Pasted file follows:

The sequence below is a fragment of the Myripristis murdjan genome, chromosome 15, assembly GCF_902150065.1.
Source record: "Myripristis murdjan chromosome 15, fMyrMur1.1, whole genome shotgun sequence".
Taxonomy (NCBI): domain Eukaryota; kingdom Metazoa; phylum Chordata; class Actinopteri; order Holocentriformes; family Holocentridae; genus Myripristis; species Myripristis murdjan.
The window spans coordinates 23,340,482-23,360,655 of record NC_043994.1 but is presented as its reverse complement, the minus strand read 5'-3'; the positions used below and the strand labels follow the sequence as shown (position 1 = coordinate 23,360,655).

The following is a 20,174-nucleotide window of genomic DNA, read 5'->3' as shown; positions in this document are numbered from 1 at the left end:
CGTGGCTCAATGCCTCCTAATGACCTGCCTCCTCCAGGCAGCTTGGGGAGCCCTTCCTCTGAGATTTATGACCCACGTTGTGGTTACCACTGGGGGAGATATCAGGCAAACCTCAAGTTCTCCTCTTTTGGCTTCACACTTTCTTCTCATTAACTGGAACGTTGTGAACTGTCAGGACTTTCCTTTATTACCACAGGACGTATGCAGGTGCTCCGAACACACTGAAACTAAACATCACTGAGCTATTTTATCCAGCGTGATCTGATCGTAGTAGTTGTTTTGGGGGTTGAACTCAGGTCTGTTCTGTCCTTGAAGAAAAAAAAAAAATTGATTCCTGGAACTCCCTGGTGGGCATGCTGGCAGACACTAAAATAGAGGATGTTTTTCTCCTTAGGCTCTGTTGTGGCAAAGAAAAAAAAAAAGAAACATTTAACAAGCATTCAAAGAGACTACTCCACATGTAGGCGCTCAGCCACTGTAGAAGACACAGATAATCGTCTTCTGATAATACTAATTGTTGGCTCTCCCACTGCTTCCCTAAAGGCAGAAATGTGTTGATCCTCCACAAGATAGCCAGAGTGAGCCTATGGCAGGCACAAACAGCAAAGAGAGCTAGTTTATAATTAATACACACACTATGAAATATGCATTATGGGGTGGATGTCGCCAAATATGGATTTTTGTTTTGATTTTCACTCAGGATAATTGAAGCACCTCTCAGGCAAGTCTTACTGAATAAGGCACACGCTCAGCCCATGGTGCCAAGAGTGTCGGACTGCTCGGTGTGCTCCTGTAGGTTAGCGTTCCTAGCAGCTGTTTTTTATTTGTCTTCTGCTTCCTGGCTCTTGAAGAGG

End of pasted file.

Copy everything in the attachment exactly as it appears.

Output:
The sequence below is a fragment of the Myripristis murdjan genome, chromosome 15, assembly GCF_902150065.1.
Source record: "Myripristis murdjan chromosome 15, fMyrMur1.1, whole genome shotgun sequence".
Taxonomy (NCBI): domain Eukaryota; kingdom Metazoa; phylum Chordata; class Actinopteri; order Holocentriformes; family Holocentridae; genus Myripristis; species Myripristis murdjan.
The window spans coordinates 23,340,482-23,360,655 of record NC_043994.1 but is presented as its reverse complement, the minus strand read 5'-3'; the positions used below and the strand labels follow the sequence as shown (position 1 = coordinate 23,360,655).

The following is a 20,174-nucleotide window of genomic DNA, read 5'->3' as shown; positions in this document are numbered from 1 at the left end:
CGTGGCTCAATGCCTCCTAATGACCTGCCTCCTCCAGGCAGCTTGGGGAGCCCTTCCTCTGAGATTTATGACCCACGTTGTGGTTACCACTGGGGGAGATATCAGGCAAACCTCAAGTTCTCCTCTTTTGGCTTCACACTTTCTTCTCATTAACTGGAACGTTGTGAACTGTCAGGACTTTCCTTTATTACCACAGGACGTATGCAGGTGCTCCGAACACACTGAAACTAAACATCACTGAGCTATTTTATCCAGCGTGATCTGATCGTAGTAGTTGTTTTGGGGGTTGAACTCAGGTCTGTTCTGTCCTTGAAGAAAAAAAAAAAATTGATTCCTGGAACTCCCTGGTGGGCATGCTGGCAGACACTAAAATAGAGGATGTTTTTCTCCTTAGGCTCTGTTGTGGCAAAGAAAAAAAAAAAGAAACATTTAACAAGCATTCAAAGAGACTACTCCACATGTAGGCGCTCAGCCACTGTAGAAGACACAGATAATCGTCTTCTGATAATACTAATTGTTGGCTCTCCCACTGCTTCCCTAAAGGCAGAAATGTGTTGATCCTCCACAAGATAGCCAGAGTGAGCCTATGGCAGGCACAAACAGCAAAGAGAGCTAGTTTATAATTAATACACACACTATGAAATATGCATTATGGGGTGGATGTCGCCAAATATGGATTTTTGTTTTGATTTTCACTCAGGATAATTGAAGCACCTCTCAGGCAAGTCTTACTGAATAAGGCACACGCTCAGCCCATGGTGCCAAGAGTGTCGGACTGCTCGGTGTGCTCCTGTAGGTTAGCGTTCCTAGCAGCTGTTTTTTATTTGTCTTCTGCTTCCTGGCTCTTGAAGAGG